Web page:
“We have been talking to superintendents, and we have data from N.C. State that shows that we kill Poa annua in bentgrass, which is getting interest,” Howerton told me. “We’re finding a lot of traction in New England, the West Coast, the upper Midwest, and we started talking to people in Canada because they’re herbicide-free.”

Howerton says a half-second burst on the undesirable weed will do the trick. With a common 20-pound CO2 canister, a user can get 600 to 800 bursts. For more information, visit frostkills.com.


Hydretain has been around since the 1990s, but they’re still hard at work getting their message out.

GIE-2014-crowdHydretain is a liquid group of hygroscopic and humectant components that attract water like “tiny water magnets” and make available to plant roots microscopic moisture that would otherwise be lost to evaporation.

“We want superintendents to know that there is water conservation technology available that is quite different than wetting agents or super-absorbent polymers, (and) that have the ability to go down as a liquid or granular, and dramatically reduce watering,” says Rick Irwin, president, Ecologel Solutions.

A recent success that caught my ear was the University of Texas Golf Club, which, according to the superintendent, cut their watering by a third, thanks to the technology. And as we all know… it gets hot down there in Austin.

Another benefit: according to Irwin, it’s great before tournament play, because you can still allow the course to dry out to increase green speed, while maintaining color longer and accelerating recovery afterwards. You can learn more by visiting them at the GIS, or click over to hydretain.com.


From a product that acts like a water magnet… to a product that burns water. Today, I’m the segue king.

K100 is another product that isn’t new, but it’s getting a push right now in the lawncare and golf markets, and according to Loretto Thompson, vice president of sales and marketing, they will be at the GIS in San Antonio to pitch to superintendents.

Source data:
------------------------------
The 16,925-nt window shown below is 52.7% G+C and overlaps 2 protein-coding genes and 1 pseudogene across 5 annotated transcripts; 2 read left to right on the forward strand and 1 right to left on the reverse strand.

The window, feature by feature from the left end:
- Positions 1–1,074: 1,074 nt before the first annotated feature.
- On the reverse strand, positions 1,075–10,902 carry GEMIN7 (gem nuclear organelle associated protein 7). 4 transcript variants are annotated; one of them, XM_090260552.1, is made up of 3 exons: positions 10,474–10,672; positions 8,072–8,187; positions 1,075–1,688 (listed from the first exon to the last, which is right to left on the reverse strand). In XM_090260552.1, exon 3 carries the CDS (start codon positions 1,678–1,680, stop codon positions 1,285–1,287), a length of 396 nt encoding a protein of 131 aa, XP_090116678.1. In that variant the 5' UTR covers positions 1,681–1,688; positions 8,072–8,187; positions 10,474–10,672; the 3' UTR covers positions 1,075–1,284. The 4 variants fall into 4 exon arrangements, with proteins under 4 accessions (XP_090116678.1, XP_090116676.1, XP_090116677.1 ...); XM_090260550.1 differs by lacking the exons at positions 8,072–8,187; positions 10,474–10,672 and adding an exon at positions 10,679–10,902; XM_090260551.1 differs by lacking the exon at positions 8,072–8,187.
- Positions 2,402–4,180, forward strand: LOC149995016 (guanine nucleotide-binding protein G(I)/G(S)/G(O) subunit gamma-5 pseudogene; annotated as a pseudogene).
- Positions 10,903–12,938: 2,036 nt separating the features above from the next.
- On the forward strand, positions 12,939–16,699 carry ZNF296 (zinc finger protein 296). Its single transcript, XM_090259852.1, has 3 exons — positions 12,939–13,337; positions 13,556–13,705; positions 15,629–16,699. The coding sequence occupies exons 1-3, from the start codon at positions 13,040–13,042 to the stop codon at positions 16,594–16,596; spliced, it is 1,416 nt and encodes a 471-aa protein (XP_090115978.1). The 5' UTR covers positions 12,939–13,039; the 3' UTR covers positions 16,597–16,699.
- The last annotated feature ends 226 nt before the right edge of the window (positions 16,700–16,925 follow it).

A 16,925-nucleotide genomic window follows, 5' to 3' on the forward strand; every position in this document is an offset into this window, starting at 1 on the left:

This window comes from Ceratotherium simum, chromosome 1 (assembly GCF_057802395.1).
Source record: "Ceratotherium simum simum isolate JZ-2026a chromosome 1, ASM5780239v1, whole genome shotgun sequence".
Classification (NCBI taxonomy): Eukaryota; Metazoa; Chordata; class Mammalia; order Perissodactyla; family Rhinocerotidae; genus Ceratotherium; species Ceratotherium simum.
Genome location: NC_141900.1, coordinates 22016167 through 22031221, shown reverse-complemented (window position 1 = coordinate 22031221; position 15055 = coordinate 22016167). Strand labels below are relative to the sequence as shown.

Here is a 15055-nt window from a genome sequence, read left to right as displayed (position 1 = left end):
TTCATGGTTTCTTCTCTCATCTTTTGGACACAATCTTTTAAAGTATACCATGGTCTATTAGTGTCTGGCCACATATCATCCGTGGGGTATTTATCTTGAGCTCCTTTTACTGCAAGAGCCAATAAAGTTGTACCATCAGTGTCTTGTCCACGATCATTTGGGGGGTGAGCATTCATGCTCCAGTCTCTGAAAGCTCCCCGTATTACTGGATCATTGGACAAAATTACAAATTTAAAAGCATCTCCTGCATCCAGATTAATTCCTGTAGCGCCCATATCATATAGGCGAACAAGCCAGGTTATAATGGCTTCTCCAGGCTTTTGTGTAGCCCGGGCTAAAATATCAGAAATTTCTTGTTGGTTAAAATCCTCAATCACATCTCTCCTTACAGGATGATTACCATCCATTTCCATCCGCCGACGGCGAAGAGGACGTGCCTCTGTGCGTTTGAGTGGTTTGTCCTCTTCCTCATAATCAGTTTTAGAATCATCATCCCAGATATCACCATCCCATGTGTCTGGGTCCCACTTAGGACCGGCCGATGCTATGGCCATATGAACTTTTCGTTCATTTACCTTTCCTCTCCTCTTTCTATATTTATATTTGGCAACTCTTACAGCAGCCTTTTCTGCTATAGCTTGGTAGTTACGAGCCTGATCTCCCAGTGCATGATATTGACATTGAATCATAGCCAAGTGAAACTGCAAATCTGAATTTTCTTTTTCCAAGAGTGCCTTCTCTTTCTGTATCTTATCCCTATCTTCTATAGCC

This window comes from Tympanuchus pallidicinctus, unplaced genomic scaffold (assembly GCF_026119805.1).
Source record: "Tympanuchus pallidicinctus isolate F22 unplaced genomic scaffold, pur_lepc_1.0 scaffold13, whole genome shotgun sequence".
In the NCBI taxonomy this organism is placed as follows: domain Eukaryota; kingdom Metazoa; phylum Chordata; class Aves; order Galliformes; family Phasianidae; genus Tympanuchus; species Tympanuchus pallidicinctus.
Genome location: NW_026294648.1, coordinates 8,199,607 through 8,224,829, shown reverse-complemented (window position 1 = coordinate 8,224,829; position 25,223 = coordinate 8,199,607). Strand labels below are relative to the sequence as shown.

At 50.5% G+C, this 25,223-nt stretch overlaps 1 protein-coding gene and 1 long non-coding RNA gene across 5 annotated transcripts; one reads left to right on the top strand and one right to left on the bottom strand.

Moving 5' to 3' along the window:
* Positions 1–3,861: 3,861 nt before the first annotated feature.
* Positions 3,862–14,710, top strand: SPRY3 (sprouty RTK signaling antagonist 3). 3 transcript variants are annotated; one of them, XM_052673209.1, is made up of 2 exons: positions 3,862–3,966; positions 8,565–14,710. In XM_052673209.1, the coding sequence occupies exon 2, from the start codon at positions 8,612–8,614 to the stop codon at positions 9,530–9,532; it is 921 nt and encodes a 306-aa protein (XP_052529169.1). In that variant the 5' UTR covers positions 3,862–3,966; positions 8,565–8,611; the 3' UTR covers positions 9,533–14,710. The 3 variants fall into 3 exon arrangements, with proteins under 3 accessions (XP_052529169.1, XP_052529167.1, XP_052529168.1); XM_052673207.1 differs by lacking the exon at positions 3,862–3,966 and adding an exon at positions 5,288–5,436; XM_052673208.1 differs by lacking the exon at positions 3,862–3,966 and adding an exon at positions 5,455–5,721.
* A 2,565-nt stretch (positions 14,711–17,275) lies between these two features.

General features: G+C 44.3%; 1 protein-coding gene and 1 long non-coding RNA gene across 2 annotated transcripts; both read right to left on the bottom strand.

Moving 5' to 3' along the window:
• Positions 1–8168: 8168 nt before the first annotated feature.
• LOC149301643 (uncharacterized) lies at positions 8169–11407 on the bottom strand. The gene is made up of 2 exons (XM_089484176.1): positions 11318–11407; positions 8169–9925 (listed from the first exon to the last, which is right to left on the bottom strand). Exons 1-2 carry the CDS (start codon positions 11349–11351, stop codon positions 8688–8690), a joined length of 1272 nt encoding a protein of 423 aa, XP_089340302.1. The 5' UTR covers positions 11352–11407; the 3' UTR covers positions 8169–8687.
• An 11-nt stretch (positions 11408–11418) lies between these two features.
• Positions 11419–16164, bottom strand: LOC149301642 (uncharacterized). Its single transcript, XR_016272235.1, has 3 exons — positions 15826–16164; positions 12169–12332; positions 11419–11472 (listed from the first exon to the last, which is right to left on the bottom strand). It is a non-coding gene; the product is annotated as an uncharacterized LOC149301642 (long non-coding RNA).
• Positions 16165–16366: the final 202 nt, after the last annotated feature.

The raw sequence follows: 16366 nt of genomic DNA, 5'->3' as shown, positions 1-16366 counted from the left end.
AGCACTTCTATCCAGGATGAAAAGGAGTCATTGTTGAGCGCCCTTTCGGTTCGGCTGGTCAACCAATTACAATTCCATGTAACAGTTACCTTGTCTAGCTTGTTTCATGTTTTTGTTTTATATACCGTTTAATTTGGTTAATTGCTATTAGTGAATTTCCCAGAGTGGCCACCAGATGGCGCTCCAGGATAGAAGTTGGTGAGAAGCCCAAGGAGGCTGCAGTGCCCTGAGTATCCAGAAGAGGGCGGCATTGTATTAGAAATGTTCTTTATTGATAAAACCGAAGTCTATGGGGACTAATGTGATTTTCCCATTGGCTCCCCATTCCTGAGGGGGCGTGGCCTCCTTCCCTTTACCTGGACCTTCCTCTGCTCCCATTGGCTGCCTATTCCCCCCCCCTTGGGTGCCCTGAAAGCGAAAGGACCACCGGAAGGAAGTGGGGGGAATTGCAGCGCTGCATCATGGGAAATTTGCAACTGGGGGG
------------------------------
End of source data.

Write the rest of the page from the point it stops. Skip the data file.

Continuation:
“(Users are) going to boost their octane, they’ll have cleaner fuel for their fuel injector, and if they’re not using their equipment for a long time, it has a stabilizer, (so stagnant equipment will) still start right up on the first try,” Thompson says. “We found that customers have lower maintenance, the equipment is running more regularly and their fuel is much more efficient.”

According to the company, K100 stabilizes fuel for up to 2 years, increases octane ratings by 1.5 to 2 points and replaces lost lubricity. And of course, their motto is “We make water burn!”

Thompson says the product, which comes in various formulations, has been catching on with universities. For more information, visit k-100.com.

All this and more

MontgomeryGentryI only had room for five products, but the GIE+Expo had lots more. You’ve got to be there in person to eyewitness all 750 booths, 19 acres of demo area and the free concert from Montgomery Gentry, though.

If you were at the GIE+Expo and we missed you (string trimmer company I stopped by for an interview three different times; I’m looking at you) we’ll catch you next year, but in the meantime, we’ll continue to run cool products in our Professional Grade section.


Photos: Seth Jones; GIE+Expo; Sarah Pfledderer; Allison Barwacz

This article is tagged with , and posted in Maintenance, Research

About the Author: Seth Jones

Seth Jones, a 25-year veteran of the golf industry media, is Editor-in-Chief of Golfdom magazine and Athletic Turf. A graduate of the University of Kansas School of Journalism and Mass Communications, Jones began working for Golf Course Management in 1999 as an intern. In his professional career he has won numerous awards, including a Turf and Ornamental Communicators Association (TOCA) first place general feature writing award for his profile of World Golf Hall of Famer Greg Norman and a TOCA first place photography award for his work covering the aftermath of Hurricane Katrina. In his career, Jones has accumulated an impressive list of interviews, including such names as George H.W. Bush, Samuel L. Jackson, Lance Armstrong and Charles Barkley. Jones has also done in-depth interviews with such golfing luminaries as Norman, Gary Player, Nick Price and Lorena Ochoa, to name only a few. Jones is a member of both the Golf Writers Association of America and the Turf and Ornamental Communicators Association. Jones can be reached at sjones@northcoastmedia.net.

Post a Comment